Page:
Recommendation 3: The Air Force Research Laboratory’s (AFRL’s) Pathfinder project is under way to demonstrate in flight, using a small-scale vehicle, the critical aspects of the return-to-launch-site maneuver. To increase chances for Pathfinder’s success, AFRL should develop and fly more than one Pathfinder test vehicle design. In addition, competition among RBS concepts should be maintained as long as possible to obtain the best system for the next generation of space launch.
The use of a rocketback maneuver for RTLS operations of an RBS has not yet been demonstrated, so this approach to reusability carries significant risk. Given these risks and the resulting parameter space for innovative solutions, the Pathfinder program should be executed in a manner wherein several vehicle designs are developed and flown. While this approach will increase costs in the near term, the long-term benefits of one day achieving a true high-performance solution to reusability will overwhelm this initial cost.
Recommendation 4: The decision to proceed with the RBS development program should be based on the successful completion of the Pathfinder activities and on assurance that the technical risks associated with the reusable oxygen-rich, staged-combustion hydrocarbon-fueled engines, rocketback return-to-launch-site, vehicle health management systems, and adaptive guidance and control systems are adequately mitigated.
Given the immaturity of the principal technologies and the inherent risks of the rocketback RTLS operation, the decision to proceed with RBS development should be tied to the successful completion of the Pathfinder program and suitable mitigation of the principal technical risks. The committee understands that this approach will delay the achievement of an RBS capability. However, delaying the decision to proceed with the RBS development has an additional benefit: It enables the business environment for emerging new-entrant commercial launch providers to become clearer.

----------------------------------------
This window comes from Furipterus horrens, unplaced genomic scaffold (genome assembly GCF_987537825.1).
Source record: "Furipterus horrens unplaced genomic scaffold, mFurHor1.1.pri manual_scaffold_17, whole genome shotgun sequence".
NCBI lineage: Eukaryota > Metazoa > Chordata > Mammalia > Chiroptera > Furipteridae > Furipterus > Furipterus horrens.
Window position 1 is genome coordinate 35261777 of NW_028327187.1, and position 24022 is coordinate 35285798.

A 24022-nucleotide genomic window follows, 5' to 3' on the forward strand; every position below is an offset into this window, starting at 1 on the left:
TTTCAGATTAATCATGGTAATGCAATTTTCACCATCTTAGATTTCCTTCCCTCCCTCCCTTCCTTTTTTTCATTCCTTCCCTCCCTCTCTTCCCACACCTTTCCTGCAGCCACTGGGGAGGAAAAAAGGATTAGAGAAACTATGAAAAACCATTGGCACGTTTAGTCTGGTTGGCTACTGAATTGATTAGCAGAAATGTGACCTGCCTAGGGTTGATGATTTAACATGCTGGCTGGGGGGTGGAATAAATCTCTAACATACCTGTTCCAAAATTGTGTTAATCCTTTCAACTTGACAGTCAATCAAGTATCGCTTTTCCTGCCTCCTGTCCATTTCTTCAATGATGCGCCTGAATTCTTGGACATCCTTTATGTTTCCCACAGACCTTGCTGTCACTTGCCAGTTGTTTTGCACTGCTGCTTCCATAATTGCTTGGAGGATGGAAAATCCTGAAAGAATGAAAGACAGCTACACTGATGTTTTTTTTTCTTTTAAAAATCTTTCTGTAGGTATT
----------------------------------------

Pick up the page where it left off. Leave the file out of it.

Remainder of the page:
Recommendation 5: Following successful completion of the Pathfinder program, the Air Force should reevaluate the RBS business case, accounting for the following factors: new-entrant commercial launch providers; potential impacts of single-source providers; and Air Force need for independent launchers to satisfy assured-access-to-space requirements.
Recommendation 6: When constructing the RBS program, the decision points for proceeding from technology development to demonstration to prototype to production for RBS should be based on quantitative assessments during the successful completion of the previous phase. These go/no-go decision points should be structured as on-ramps to subsequent phases with technical underpinnings that are sufficiently well understood to proceed. The decision points for proceeding from Pathfinder and hydrocarbon boost technology risk reduction to a mid-scale demonstrator and from the demonstrator to Y-vehicle prototypes should be considered as on-ramps.
Given the costs associated with the development of a new space launch capability and the technical uncertainties surrounding its operational approach, it is prudent to construct any future RBS program so that the decision to proceed to a next phase is strongly tied to the successful completion of the previous phase.
Today, the United States finds itself in the midst of a fundamental transition of space launch from a model wherein the government develops and controls the launch vehicles to a service-based model wherein industry develops launch vehicles and then sells services to both commercial and government organizations. Despite the uncertainties of this transition, the committee is aware of a large number of organizations that are developing capabilities using innovative designs, development, and operational approaches. The review and evaluation of the RBS concept within this transition period is inherently difficult, but the committee firmly believes that the future of U.S. space launch will be strong if the technology developments recommended in this study are coupled with innovative designs and approaches to achieve cost-effective and robust launch systems.